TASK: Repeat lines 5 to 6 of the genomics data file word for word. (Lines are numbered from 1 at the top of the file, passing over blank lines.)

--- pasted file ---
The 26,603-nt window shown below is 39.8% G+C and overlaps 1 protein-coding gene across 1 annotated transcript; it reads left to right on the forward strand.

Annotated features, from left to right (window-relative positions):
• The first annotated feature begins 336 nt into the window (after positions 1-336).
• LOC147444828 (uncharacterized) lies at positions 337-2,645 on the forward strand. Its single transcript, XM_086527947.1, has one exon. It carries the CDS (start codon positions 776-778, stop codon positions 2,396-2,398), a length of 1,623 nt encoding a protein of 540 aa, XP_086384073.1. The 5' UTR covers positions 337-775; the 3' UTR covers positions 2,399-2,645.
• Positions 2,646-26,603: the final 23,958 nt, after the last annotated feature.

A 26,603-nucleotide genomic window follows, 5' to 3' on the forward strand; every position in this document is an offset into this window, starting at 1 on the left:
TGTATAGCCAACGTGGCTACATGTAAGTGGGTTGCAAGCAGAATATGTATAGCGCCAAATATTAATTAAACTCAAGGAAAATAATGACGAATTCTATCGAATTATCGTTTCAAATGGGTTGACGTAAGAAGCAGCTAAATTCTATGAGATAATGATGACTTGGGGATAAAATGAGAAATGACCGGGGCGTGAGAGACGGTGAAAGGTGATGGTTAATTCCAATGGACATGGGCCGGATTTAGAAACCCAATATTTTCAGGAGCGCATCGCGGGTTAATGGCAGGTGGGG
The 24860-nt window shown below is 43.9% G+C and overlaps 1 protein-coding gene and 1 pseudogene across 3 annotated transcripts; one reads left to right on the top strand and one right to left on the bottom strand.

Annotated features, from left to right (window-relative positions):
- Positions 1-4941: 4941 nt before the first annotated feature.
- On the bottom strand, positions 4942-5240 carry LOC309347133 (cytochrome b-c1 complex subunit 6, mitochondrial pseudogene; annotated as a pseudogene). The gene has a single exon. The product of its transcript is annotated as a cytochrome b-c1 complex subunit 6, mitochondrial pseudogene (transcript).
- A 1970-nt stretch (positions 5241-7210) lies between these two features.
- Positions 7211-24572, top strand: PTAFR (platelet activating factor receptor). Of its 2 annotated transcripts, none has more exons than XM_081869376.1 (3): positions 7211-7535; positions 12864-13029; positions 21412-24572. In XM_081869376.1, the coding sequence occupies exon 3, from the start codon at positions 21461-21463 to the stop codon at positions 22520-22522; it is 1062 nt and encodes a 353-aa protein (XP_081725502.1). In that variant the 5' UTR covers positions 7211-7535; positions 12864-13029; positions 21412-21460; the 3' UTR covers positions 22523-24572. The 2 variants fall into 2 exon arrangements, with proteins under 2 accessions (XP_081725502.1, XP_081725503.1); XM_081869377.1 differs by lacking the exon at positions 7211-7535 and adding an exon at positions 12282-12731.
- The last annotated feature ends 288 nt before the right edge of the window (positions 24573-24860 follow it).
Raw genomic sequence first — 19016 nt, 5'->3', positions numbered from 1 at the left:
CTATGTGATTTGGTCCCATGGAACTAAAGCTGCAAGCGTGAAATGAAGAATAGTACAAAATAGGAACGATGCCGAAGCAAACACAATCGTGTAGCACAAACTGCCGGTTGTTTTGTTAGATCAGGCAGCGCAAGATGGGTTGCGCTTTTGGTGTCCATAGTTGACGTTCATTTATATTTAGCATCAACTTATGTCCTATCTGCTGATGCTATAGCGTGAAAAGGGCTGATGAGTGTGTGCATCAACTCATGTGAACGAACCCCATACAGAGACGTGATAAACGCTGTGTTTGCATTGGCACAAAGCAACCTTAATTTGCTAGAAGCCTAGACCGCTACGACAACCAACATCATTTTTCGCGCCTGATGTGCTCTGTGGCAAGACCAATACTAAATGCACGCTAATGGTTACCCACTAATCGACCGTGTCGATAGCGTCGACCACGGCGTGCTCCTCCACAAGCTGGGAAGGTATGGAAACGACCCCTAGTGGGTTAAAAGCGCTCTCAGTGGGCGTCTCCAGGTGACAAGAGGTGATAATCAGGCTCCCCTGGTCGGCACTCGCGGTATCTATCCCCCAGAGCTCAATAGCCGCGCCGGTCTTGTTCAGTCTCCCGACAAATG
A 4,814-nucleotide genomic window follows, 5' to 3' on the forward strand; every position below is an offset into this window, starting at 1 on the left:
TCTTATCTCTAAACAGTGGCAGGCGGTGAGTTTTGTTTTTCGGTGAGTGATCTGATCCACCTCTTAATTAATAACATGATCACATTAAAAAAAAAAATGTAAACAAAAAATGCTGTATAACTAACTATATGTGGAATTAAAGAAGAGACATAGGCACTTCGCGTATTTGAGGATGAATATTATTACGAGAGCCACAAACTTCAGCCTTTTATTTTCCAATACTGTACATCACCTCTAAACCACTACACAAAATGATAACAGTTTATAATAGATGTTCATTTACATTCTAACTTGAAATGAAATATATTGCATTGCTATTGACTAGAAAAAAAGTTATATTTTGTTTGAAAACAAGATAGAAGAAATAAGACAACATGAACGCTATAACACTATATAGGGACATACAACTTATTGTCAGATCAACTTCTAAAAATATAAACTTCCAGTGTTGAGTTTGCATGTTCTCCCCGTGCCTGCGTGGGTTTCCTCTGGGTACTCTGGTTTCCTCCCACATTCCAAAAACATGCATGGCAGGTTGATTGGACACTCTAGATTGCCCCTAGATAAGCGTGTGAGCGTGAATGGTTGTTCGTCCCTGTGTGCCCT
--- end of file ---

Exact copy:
• Positions 2,646-26,603: the final 23,958 nt, after the last annotated feature.

A 26,603-nucleotide genomic window follows, 5' to 3' on the forward strand; every position in this document is an offset into this window, starting at 1 on the left: